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Wednesday, March 9, 2011 - 4:02am

General Assembly Day-26 Roundup

HOPE Passes Senate - The Georgia Senate on Wednesday passed a bill dramatically overhauling the cash-strapped HOPE scholarship program. The bill is part of Gov. Nathan Deal's plan to keep lottery programs like HOPE and prekindergarten from going broke. It passed 35-20. The bill would cut scholarships for all but the state's highest-scoring students. It also would eliminate payments for books, fees and remedial classes. Awards would be set each year by the Legislature rather than being tied to tuition rates. Democrats have said the bill is unfair to poor and minority students and the Lottery Corp. should give more money to education coffers before the awards are cut. The measure now goes back to the state House to get approval for changes made in the Senate.

Billboards Bill Clears Senate - The chamber approved legislation that would allow billboard owners to clear-cut trees blocking motorists from seeing their signs and strengthens the penalties on obscene advertisements. The measure passed 37-19 on Tuesday. The proposal must now be approved by the House. The battle pitting billboards against trees is a perennial one at the state Capitol. At issue during the nearly two hours of debate before Tuesday's vote were preserving the state's beauty, helping businesses protect their investments and protecting children on Georgia roadways from seeing obscene images. Billboard owners can currently remove some trees, including hardwood trees with trunks that are under eight inches in diameter from state-owned property.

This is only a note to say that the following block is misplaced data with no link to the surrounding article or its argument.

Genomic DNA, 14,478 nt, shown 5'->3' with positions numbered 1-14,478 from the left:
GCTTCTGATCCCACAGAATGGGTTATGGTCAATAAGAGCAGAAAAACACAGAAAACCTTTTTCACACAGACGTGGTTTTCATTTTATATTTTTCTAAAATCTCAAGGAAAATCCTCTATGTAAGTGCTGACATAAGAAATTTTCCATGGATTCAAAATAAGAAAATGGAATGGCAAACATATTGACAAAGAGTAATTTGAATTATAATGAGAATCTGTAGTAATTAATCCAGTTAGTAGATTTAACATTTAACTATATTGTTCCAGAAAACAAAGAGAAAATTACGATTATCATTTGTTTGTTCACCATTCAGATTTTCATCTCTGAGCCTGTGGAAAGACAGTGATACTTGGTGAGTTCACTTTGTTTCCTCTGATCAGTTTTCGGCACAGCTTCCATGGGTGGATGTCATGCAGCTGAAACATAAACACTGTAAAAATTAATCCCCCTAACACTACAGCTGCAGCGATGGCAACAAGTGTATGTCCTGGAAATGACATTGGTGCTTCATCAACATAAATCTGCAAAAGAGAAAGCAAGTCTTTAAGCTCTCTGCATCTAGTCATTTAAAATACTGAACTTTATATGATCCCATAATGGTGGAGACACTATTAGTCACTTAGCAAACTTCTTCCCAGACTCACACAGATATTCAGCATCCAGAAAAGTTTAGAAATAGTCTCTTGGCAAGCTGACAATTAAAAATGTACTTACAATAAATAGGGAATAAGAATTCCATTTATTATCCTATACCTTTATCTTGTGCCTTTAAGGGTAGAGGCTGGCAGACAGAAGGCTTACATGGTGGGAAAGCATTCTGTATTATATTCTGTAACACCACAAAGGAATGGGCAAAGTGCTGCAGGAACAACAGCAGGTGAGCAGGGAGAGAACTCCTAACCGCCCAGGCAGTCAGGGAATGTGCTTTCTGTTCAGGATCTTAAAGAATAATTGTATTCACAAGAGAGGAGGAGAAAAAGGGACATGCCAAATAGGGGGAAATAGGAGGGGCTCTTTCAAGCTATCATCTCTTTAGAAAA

House Votes To Criminalize Bath Salts - House members voted to criminalize synthetic chemicals sold as bath salts. House lawmakers voted 150-9 on Tuesday to make the substance illegal. It's currently sold legally and can be snorted, injected or mixed with drinks or food. Officials warn the powdery substance mimics the effects of cocaine, ecstasy and LSD. The chemicals can cause hallucinations, paranoia, rapid heart rates, violent behavior and suicidal thoughts. The stimulants aren't regulated by the U.S. Drug Enforcement Administration, but are facing federal scrutiny. The bill now heads to the state Senate. Similar bills have passed in Kentucky and Mississippi.